Can I Negotiate After an Auction By Bailey Compton 13 Oct 2023

Going going gone?

I was posed a question in training this week that I didn’t expect. I was training an auction course to a group of would-be agents.

I thought it was well-known that an auction is conducted to set the price. I explained that, there is a special relationship between the auctioneer and the participants.

I told the class of a case of Bell v Balls [1897] 1 Ch 663, where the judge said there was an implied contract with the vendor and purchaser. The vendor is promising that if the property sells above the reserve, they will sell at that price. Alternatively, a purchaser promises that, if they are the highest bidder at the fall of the hammer and above the reserve, they will purchase the property.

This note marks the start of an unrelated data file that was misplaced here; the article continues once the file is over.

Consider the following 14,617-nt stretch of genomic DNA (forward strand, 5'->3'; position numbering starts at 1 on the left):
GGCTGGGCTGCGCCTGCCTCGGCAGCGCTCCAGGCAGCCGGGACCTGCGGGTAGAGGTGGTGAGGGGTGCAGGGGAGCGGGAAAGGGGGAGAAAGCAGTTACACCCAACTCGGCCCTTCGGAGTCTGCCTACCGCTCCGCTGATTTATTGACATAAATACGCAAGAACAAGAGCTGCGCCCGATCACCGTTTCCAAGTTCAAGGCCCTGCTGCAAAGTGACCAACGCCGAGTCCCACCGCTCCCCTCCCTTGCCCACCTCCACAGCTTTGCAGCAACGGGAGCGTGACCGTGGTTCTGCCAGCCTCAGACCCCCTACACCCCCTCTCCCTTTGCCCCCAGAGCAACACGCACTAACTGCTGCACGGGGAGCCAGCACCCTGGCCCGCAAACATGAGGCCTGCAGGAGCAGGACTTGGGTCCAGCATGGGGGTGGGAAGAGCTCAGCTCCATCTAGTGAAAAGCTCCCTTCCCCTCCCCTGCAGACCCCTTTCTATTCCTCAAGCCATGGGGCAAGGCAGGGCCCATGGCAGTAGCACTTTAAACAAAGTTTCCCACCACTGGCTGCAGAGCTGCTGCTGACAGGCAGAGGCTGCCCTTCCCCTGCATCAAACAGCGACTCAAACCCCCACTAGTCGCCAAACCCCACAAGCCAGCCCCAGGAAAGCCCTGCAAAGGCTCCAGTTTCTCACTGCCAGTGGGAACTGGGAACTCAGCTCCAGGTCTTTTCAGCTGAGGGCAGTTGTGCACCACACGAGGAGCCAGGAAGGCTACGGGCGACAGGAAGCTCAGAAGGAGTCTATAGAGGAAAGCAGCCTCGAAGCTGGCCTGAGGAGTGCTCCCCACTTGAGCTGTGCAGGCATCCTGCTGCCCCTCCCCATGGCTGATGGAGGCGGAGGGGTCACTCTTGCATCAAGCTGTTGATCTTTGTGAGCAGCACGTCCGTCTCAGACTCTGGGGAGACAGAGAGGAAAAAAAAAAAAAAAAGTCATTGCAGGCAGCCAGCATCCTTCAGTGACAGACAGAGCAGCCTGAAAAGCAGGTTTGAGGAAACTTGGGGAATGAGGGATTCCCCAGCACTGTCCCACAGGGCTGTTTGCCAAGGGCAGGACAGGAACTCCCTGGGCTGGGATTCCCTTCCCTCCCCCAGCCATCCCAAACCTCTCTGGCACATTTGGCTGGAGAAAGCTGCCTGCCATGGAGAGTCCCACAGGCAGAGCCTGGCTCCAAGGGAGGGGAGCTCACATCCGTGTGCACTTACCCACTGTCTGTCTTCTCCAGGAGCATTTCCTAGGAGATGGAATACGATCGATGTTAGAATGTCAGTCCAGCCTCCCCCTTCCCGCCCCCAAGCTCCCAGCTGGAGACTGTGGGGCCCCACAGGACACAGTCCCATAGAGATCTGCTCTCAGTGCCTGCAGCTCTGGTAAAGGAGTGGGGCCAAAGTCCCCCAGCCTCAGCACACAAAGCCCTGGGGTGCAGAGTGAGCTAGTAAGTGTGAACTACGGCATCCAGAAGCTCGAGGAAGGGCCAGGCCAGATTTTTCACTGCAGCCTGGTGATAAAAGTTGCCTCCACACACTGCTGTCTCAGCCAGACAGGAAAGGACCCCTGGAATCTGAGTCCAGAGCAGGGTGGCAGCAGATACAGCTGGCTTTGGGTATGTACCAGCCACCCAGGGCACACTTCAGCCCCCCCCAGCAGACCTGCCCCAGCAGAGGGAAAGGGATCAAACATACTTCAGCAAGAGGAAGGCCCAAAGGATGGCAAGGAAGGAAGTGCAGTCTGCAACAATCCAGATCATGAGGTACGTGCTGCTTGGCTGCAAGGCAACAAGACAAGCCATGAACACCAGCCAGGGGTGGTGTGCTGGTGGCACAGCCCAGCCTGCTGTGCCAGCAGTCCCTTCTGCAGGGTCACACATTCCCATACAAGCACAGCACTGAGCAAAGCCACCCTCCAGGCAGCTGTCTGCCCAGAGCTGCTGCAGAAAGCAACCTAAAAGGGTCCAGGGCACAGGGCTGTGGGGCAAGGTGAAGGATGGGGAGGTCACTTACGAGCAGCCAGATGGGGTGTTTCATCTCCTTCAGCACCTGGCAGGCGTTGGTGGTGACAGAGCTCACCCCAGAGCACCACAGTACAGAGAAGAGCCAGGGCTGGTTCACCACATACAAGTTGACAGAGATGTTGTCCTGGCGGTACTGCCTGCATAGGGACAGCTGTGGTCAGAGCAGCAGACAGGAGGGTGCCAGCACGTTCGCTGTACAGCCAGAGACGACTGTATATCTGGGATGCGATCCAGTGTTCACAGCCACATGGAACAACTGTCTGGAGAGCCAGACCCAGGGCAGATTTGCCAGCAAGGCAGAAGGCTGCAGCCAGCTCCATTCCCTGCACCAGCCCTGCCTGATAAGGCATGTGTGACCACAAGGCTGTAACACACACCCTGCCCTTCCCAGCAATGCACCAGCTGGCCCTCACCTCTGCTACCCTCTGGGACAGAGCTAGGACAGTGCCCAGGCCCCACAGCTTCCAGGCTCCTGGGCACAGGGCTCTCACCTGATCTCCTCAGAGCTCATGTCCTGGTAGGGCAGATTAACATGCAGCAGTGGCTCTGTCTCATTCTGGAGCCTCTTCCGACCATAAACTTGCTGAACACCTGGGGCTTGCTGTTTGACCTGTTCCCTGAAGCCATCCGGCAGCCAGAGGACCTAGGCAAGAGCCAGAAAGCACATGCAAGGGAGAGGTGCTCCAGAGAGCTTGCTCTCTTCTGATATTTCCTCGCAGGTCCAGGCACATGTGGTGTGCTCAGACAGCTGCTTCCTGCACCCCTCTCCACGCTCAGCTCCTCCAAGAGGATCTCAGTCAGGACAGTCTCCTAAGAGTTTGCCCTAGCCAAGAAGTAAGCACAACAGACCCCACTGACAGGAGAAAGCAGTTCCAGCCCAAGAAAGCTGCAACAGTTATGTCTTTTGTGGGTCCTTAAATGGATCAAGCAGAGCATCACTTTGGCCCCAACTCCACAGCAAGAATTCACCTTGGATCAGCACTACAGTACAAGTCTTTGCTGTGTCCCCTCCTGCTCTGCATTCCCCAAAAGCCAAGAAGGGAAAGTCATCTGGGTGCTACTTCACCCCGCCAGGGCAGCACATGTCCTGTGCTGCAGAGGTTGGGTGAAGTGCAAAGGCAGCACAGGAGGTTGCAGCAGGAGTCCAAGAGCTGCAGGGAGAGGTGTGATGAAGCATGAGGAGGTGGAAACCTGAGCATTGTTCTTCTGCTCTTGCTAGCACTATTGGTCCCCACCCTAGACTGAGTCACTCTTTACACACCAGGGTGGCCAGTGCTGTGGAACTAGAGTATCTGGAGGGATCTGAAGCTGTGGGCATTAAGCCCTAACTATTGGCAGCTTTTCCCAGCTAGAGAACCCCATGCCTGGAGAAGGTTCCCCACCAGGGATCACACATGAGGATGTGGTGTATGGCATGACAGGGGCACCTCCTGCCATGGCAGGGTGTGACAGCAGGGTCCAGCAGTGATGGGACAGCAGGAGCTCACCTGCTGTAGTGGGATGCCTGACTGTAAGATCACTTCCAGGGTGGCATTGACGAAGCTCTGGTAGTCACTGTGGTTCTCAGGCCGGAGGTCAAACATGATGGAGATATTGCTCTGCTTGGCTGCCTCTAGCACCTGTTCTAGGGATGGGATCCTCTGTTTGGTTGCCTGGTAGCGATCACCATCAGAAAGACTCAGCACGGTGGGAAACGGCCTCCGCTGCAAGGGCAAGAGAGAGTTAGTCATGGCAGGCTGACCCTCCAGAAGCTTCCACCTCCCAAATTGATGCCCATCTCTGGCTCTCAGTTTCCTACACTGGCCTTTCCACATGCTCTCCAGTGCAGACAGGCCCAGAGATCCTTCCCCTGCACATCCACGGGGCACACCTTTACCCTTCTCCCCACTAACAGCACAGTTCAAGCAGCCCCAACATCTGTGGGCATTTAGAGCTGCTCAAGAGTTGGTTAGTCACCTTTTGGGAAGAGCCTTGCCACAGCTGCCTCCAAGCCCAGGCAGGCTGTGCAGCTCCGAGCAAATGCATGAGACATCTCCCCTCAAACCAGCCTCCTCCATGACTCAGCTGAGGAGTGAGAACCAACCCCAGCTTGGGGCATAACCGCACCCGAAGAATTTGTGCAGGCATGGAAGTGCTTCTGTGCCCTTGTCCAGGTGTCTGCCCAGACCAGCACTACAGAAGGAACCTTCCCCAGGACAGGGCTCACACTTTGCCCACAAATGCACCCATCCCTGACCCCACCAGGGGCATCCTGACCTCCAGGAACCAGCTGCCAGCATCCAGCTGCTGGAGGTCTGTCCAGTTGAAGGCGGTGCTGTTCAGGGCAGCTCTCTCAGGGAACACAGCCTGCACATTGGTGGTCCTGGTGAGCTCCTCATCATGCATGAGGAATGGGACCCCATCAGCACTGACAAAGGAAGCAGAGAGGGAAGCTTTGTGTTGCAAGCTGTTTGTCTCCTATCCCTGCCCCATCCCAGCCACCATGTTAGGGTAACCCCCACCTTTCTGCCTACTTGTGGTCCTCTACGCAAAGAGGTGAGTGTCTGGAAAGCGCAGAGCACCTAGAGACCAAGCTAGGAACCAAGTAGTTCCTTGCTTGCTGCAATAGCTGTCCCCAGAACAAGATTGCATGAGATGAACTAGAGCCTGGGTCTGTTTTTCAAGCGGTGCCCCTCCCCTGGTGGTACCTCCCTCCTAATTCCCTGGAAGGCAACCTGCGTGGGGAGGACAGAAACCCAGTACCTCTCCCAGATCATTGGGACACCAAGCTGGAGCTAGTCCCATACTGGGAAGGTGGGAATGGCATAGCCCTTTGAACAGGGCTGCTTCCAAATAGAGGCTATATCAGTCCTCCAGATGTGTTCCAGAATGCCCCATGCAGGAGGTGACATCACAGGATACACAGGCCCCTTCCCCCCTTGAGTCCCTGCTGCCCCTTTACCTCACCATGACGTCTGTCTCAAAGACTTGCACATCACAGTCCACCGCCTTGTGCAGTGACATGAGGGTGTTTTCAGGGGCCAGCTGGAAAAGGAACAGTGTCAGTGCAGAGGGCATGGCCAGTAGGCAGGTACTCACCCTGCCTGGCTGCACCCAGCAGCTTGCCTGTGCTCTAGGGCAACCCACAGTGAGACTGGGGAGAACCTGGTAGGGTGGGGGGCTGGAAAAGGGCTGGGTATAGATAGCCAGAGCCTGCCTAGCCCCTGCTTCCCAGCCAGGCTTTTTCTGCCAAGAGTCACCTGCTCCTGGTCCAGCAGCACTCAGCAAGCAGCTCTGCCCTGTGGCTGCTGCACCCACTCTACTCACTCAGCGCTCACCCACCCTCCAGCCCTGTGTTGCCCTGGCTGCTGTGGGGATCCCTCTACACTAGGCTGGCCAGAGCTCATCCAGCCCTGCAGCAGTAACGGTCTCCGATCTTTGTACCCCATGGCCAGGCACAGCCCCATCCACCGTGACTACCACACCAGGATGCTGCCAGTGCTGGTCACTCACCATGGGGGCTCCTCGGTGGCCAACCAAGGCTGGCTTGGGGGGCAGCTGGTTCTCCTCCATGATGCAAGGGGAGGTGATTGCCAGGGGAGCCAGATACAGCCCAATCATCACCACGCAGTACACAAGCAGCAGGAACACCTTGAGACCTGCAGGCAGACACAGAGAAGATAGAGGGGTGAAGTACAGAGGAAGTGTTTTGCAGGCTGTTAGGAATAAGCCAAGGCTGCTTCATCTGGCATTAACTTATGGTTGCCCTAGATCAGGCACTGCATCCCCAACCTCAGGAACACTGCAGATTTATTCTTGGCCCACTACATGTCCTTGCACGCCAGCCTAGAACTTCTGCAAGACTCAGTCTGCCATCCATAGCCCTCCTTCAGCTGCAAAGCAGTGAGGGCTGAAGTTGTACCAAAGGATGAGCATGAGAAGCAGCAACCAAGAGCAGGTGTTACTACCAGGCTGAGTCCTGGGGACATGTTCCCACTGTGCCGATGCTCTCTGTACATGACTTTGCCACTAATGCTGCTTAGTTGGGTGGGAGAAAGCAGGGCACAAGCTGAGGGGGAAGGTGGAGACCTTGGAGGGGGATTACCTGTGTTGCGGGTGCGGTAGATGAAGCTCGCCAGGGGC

The case also stated that, this implied contract empowered the auctioneer to execute the contract on either party’s behalf.

I was then asked: “Can I negotiate with a purchaser after the fall of the hammer, even if it is above the reserve?” I thought I misheard, so I clarified the question.

I advised the student that the purpose of the auction was to set the market price. He said “but the vendor can refuse to execute the contract and put pressure on the purchaser”. His chin hit the table when I reminded him that the auctioneer’s duty is to execute the agreement and bind the parties.

I knew it existed! It demonstrated that some parts of our industry fail to honour the sanctity of contract.